In the final negotiation Finland got ECHA. Finland has been happy with this choice, and Helsinki, the capital and the most international city in Finland, was an obvious choice.

12. Question: How does ECHA co-operate with the chemical industry?

  • Cooperation and communication with all stakeholders – including chemical and other industry – is important for ECHA and in many cases also provided n the REACH Regulation
  • ECHA’s core tasks are to supply the Member States, the Commission and other Community institutions with the best possible scientific and technical advice on issues relating to chemicals; to manage the different REACH procedures and to ensure consistency at Community level.
  • Chemical manufacturers and importers can be seen in a way as ECHA’s major clients. They will have to pay for the different REACH procedures and in return they have the right to expect to get their dossiers processed efficiently and correctly. ECHA has to be able to develop tools and guidance that make REACH as workable for the companies – big and small- as possible.
  • It is to be noted that almost all industry sectors have to apply the REACH downstream user provisions, so in fact ECHA interacts with companies far beyond the chemical industry
  • Continuing dialogue with the industry in the context of the finalisation and updating of guidance documents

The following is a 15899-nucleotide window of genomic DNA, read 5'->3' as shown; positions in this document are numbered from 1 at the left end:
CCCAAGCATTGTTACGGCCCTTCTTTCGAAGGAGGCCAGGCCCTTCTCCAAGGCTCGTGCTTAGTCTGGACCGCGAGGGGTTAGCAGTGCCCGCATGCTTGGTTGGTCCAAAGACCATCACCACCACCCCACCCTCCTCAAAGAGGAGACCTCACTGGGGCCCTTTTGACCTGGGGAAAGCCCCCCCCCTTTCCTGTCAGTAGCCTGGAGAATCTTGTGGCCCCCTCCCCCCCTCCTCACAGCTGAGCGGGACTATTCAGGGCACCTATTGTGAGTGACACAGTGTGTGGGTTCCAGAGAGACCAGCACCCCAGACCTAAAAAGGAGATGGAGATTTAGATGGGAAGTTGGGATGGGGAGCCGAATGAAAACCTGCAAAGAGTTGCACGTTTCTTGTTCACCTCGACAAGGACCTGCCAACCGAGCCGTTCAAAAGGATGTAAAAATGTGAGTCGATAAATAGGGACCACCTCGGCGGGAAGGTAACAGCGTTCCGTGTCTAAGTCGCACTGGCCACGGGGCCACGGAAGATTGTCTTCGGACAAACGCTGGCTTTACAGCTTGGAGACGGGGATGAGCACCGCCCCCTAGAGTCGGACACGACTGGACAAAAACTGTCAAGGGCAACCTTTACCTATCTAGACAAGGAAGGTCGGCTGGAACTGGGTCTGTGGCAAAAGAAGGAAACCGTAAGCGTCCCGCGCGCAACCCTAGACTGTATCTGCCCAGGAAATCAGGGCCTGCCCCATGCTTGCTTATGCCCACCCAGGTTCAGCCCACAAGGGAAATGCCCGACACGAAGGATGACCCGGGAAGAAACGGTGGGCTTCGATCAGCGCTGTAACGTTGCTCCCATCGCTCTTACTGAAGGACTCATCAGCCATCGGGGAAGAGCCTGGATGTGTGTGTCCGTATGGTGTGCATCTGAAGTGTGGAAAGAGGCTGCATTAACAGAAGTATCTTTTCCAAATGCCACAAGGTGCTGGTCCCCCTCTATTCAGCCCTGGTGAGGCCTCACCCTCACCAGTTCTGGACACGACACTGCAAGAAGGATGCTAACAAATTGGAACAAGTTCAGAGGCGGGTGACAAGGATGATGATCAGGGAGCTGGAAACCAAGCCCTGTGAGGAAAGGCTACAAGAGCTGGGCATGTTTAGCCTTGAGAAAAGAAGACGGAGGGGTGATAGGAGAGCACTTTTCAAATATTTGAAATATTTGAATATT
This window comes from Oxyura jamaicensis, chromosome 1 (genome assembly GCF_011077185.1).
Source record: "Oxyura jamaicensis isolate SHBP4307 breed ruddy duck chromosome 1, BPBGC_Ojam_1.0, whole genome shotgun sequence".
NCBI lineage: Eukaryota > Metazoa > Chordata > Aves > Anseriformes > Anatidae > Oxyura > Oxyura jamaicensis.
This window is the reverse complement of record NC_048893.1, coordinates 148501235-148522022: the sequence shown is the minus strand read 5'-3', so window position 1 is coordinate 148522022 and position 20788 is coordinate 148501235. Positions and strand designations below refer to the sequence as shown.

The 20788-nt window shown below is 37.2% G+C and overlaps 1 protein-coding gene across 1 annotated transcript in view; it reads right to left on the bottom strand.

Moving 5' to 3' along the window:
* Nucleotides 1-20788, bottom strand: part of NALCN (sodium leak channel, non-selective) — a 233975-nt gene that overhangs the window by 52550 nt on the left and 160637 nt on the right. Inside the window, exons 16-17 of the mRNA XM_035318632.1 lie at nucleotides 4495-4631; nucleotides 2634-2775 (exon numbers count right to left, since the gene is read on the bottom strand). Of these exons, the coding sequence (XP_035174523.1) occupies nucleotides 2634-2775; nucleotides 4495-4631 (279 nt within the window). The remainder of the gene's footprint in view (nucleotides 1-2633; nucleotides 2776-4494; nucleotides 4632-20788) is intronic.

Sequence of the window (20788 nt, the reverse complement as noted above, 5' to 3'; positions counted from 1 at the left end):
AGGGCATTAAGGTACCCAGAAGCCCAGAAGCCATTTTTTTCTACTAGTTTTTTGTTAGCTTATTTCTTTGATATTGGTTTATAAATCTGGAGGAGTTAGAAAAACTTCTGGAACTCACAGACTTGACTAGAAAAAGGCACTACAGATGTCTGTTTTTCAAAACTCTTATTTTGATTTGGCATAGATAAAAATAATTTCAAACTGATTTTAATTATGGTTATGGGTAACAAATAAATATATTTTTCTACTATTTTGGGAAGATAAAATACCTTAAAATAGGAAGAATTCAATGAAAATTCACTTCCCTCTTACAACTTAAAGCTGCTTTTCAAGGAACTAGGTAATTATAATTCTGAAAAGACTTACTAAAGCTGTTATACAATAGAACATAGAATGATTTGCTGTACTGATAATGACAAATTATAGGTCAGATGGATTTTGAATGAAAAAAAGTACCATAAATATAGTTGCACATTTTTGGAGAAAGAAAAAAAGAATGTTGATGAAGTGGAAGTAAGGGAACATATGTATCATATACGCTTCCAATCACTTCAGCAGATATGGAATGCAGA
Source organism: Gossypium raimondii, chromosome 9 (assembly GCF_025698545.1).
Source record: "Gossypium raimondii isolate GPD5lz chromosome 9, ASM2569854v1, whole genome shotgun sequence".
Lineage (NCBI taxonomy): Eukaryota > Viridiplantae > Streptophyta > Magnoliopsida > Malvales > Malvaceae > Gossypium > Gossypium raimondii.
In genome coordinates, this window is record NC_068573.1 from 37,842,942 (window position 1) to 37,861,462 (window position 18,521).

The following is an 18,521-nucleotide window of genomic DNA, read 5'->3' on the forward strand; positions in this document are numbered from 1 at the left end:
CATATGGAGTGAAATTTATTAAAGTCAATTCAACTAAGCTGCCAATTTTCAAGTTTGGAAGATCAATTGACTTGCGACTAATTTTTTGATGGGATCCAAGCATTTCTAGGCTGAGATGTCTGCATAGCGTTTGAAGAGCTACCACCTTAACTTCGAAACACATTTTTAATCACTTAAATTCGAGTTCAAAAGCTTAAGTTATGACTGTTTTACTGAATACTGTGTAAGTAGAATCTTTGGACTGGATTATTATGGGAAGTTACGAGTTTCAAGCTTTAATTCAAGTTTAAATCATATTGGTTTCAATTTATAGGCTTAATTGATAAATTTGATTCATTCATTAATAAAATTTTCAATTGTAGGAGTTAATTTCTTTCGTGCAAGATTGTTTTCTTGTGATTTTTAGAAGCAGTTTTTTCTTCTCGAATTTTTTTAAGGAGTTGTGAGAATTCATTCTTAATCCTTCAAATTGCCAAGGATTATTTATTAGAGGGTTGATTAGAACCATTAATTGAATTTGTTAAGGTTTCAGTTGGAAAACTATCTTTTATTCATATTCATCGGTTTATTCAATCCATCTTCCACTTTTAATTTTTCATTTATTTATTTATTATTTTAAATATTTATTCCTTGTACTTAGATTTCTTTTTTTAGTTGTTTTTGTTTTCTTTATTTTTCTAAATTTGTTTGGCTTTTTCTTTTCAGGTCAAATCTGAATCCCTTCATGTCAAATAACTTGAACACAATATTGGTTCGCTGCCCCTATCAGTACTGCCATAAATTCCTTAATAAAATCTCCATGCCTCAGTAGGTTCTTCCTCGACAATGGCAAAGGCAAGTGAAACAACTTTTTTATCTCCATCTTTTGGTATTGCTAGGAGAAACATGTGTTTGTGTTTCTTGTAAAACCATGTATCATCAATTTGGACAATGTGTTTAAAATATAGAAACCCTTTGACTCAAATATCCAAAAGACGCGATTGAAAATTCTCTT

• A representative of Industry/NGOs has an observer status on the ECHA Management Board;
  • Access of stakeholders to Committee meetings remains to be discussed, first by the Committees and the Forum themselves, then by the Management Board
  • Informal exchange of views in the context of conferences and seminars
  • Dissemination: equal treatment

13. The whole European Industry was involved in the preparation of REACH. Many experts, well experienced by their daily practical work gave input to help optimize the legislation and make it workable. How does the European Chemicals Agency plan to proceed with this exchange of expertise?

The participation of the industry and other stakeholders has been very active and productive in projects preparing for REACH. The expert contributions of future users of the guidance and tools have been and still are helping us to tailor them for relevance and user-friendliness

From the Agency perspective, the networks and working relationships which have been established during the past years are extremely valuable and ECHA wants to keep them alive. For that reason, ECHA will have a Stakeholder Team in the Agency which will interact with industry and other stakeholders and maintain the already established relationships.

14. How does ECHA affect consumers? What sort of changes will EU consumers see in their daily lives in terms of the enactment of the REACH provisions?

The benefits of REACH to consumers will rise from improved information on chemicals during their entire life cycle and the more detailed assessments carried out by companies on dangerous chemicals, leading to better safety instructions for users and, ultimately, for consumers. Some uses will also be restricted or banned for safety reasons.

The consumers will also have access to more information on the properties of chemicals, e.g. the public information on the Agency website. Consumers will be better informed, less exposed to and better protected from dangerous chemicals.